The Barry Docks are a port facility in the town of Barry, Vale of Glamorgan, Wales, a few miles southwest of Cardiff on the north shore of the Bristol Channel.
They were opened in 1889 by David Davies and John Cory as an alternative to the congested and expensive Cardiff Docks to ship coal carried by rail from the South Wales Coalfield. The principal engineer was John Wolfe Barry, assisted by Thomas Forster Brown and Henry Marc Brunel, son of the famous engineer Isambard Kingdom Brunel.
The docks occupy the former sound between Barry Island and the mainland. The contractors built dams to connect each end of the island to the mainland, drained or pumped the water from the site and excavated it. They used the material to level the area round the docks and for the core of breakwaters to protect the entrance. The works included a basin with gates at each end which served as a lock between the sea entrance and the docks, the dock walls and quays, coal loading equipment and railways to deliver coal from the mines to the docks. A second dock and second entrance lock were added in 1898. Barry Dock Offices was built in 1897-1900 by the architect Arthur E. Bell.
In 1909, between 8,000 women and 10,000 men were employed in the docks, and by 1913, the docks were the busiest coal port in the world, exporting at peak. Coal exports declined after World War I (1914–18). Strikes and the Great Depression of the 1930s caused further problems. The docks proved useful during World War II (1939–45). They were nationalised soon after the war ended. The Geest company used the docks to import West Indian bananas from 1959 until the 1980s. From 1957, many obsolete railway wagons were scrapped and cut up at the former West Pond site between Barry and Barry Island but many former Great Western steam locomotives were withdrawn from service and stored on sidings beside West Pond sidings area and more than 200 of them were recovered by enthusiasts for conservation or restoration. Parts of the docks have become industrial estates such as the Atlantic Trading Estate, and the area around the first dock, now called The Waterfront, has been redeveloped for residential and commercial use. The second dock is still active and generally handles chemicals and timber.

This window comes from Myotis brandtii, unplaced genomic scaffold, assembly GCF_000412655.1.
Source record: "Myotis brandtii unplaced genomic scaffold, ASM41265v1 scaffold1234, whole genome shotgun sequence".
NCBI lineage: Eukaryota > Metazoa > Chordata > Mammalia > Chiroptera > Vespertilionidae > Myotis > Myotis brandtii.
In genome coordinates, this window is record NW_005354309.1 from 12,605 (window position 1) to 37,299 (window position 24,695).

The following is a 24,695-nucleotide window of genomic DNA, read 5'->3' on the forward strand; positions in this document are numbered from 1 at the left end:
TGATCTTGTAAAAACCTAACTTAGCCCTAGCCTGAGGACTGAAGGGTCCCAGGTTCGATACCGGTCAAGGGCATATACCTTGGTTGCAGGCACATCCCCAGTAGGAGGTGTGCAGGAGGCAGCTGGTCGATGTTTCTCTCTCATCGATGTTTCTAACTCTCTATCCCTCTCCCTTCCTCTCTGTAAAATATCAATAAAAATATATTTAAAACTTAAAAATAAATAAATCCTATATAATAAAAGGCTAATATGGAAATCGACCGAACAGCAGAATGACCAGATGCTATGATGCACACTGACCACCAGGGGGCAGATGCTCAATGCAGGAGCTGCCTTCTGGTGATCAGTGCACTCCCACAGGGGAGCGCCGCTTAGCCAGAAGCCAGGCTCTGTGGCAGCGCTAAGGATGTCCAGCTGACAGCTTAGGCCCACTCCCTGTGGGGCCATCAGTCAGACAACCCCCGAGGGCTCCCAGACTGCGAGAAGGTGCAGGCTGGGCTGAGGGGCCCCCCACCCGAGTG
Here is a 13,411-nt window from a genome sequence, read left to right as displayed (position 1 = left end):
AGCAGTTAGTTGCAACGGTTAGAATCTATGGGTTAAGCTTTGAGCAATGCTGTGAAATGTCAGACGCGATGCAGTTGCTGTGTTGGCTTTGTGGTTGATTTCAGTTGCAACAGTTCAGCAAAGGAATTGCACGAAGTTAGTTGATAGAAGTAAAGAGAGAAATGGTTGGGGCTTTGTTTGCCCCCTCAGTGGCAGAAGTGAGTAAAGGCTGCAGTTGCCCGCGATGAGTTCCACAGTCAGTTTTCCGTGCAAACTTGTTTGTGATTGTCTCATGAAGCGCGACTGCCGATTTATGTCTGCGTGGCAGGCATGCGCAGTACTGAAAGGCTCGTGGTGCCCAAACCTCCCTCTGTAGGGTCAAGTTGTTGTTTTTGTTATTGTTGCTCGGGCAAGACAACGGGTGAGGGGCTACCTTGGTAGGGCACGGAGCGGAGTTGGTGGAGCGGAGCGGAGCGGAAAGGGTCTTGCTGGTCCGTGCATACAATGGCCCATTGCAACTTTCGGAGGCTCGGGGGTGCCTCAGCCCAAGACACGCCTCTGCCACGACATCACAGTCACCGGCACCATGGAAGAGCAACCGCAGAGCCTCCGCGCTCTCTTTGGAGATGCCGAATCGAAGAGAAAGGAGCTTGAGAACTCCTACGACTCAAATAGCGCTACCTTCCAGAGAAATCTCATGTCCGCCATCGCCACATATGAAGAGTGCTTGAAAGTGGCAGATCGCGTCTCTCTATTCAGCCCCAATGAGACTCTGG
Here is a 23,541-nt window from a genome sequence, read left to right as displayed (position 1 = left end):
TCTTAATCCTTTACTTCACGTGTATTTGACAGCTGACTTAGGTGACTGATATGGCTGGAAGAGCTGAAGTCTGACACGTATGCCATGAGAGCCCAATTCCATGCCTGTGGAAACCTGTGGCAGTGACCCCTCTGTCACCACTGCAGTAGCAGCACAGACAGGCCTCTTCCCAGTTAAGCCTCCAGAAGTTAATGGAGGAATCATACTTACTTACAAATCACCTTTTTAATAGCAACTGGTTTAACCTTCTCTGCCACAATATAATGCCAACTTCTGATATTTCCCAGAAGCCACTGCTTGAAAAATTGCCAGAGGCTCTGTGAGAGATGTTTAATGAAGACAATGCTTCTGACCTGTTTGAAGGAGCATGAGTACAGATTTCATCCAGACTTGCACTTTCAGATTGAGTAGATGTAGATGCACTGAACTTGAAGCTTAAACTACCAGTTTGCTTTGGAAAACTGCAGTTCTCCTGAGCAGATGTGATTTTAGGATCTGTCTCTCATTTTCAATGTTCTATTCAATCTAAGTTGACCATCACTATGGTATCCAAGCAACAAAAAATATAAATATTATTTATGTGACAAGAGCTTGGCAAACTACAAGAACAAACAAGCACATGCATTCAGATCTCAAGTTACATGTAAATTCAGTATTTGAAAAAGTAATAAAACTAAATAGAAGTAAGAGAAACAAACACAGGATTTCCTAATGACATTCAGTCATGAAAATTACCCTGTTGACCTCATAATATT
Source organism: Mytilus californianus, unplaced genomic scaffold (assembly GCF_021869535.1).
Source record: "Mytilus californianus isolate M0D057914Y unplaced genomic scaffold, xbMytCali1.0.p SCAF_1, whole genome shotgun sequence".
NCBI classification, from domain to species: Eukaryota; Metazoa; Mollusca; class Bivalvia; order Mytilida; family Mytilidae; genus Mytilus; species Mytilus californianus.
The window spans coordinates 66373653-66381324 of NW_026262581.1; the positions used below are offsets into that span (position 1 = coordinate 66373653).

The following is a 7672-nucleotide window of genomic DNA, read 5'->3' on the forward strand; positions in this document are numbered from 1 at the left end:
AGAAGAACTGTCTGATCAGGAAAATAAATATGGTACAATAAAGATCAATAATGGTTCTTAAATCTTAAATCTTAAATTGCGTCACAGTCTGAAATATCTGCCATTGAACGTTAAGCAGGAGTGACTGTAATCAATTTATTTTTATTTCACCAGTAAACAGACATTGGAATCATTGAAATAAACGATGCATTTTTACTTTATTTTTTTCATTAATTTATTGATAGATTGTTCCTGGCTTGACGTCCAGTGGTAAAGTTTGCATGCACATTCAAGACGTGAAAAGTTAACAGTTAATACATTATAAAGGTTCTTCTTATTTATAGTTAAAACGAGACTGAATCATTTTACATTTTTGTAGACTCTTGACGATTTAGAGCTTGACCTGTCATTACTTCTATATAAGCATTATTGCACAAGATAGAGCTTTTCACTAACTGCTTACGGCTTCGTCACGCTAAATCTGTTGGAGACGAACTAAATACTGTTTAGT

Barry in 1871 was a village on the north shore of the Bristol Channel a few miles west of Cardiff with a population of about 100, few of whom had been born there.
Most of the people in Barry and the nearby villages of Cadoxton and Merthyr Dyfan earned a living as farmers, craftsmen or tradesmen.
Barry Island, just offshore, was popular with day trippers. They could reach it over stepping stones at low tide or by boat at other times.
An estimated 12,000 people visited the island in 1876.
Barry Sound lay between the island and the mainland, sheltered from storms by the island and by Friar's point.
It had been a port in Medieval times.
The island was about long and wide, with a height of above mean sea level.
The mainland slopes up to the north, so the sound was well sheltered from the wind.
No rivers or streams ran into the sound.
The Bristol Channel is known for the range of its tides. During normal spring tides there is a range in water level of , and during normal neap tides a range of .
At low water during spring tides there is a depth of at a distance of from the site of the dock entrance.
抄文引用元・出典: フリー百科事典『 ウィキペディア（Wikipedia）』